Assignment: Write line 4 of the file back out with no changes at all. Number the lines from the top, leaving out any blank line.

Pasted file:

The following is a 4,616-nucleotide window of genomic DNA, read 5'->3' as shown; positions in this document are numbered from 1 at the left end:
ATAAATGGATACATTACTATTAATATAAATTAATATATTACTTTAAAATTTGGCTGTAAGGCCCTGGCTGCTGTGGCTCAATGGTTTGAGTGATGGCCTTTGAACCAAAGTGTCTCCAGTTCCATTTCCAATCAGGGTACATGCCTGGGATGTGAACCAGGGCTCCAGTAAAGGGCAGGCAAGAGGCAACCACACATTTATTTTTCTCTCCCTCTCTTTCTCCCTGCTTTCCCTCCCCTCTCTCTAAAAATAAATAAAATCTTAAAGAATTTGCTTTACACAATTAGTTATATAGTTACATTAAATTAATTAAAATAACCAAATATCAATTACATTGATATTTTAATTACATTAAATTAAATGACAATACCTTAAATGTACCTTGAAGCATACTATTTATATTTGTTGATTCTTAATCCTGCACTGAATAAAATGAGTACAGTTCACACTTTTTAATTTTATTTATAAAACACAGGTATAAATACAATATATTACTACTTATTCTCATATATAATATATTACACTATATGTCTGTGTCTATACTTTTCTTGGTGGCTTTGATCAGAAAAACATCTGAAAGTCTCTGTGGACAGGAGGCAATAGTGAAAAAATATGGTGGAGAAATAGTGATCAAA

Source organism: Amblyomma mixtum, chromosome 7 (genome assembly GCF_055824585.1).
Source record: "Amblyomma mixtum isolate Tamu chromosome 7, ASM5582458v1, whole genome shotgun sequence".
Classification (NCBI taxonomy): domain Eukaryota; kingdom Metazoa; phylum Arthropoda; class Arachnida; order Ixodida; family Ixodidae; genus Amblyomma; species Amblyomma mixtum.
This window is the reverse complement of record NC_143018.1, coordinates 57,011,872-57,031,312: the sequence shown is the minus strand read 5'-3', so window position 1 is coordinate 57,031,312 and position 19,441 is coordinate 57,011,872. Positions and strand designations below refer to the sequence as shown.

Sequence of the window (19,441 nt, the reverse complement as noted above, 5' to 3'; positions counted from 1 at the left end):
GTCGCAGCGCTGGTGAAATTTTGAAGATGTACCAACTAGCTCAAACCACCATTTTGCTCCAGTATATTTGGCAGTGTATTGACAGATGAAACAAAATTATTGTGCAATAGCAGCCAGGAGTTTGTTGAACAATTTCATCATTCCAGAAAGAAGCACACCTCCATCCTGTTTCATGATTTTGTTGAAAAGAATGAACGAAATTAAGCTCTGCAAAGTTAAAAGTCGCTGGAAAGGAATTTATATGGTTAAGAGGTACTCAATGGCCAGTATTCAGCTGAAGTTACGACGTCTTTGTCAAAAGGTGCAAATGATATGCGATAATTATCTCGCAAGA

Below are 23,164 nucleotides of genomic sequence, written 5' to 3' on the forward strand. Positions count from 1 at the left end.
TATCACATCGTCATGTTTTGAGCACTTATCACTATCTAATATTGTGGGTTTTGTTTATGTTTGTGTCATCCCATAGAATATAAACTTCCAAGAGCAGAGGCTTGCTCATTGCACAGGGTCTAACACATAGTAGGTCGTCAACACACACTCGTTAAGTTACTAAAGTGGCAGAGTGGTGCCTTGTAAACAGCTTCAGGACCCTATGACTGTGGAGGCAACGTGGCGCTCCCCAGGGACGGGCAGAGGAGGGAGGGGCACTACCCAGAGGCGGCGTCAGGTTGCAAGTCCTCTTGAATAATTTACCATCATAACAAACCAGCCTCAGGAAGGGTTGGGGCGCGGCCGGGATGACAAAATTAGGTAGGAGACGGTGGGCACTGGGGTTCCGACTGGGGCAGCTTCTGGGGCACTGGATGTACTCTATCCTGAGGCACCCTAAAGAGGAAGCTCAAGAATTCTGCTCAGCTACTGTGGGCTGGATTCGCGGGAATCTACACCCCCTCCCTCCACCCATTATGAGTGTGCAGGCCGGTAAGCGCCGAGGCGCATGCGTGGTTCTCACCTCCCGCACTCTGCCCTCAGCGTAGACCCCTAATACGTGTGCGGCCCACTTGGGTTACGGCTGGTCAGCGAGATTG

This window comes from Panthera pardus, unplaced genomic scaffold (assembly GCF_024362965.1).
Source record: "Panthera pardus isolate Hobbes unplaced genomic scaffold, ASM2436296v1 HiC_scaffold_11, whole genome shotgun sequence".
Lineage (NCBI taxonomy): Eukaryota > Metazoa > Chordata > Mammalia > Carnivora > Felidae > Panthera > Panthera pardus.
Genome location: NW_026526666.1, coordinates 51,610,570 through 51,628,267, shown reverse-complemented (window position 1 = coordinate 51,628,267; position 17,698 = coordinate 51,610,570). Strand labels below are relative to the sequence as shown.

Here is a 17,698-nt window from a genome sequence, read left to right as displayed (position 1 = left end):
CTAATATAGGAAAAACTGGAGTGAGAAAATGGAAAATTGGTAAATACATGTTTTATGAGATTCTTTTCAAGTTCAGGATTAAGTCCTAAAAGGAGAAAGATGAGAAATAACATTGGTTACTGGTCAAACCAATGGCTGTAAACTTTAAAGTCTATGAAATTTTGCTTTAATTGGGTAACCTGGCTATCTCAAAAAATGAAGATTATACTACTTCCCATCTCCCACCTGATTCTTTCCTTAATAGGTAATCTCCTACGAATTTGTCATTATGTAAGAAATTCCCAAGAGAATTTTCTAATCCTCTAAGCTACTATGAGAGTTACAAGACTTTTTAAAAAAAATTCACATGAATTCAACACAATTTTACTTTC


Source record: "Amblyomma mixtum isolate Tamu chromosome 7, ASM5582458v1, whole genome shotgun sequence".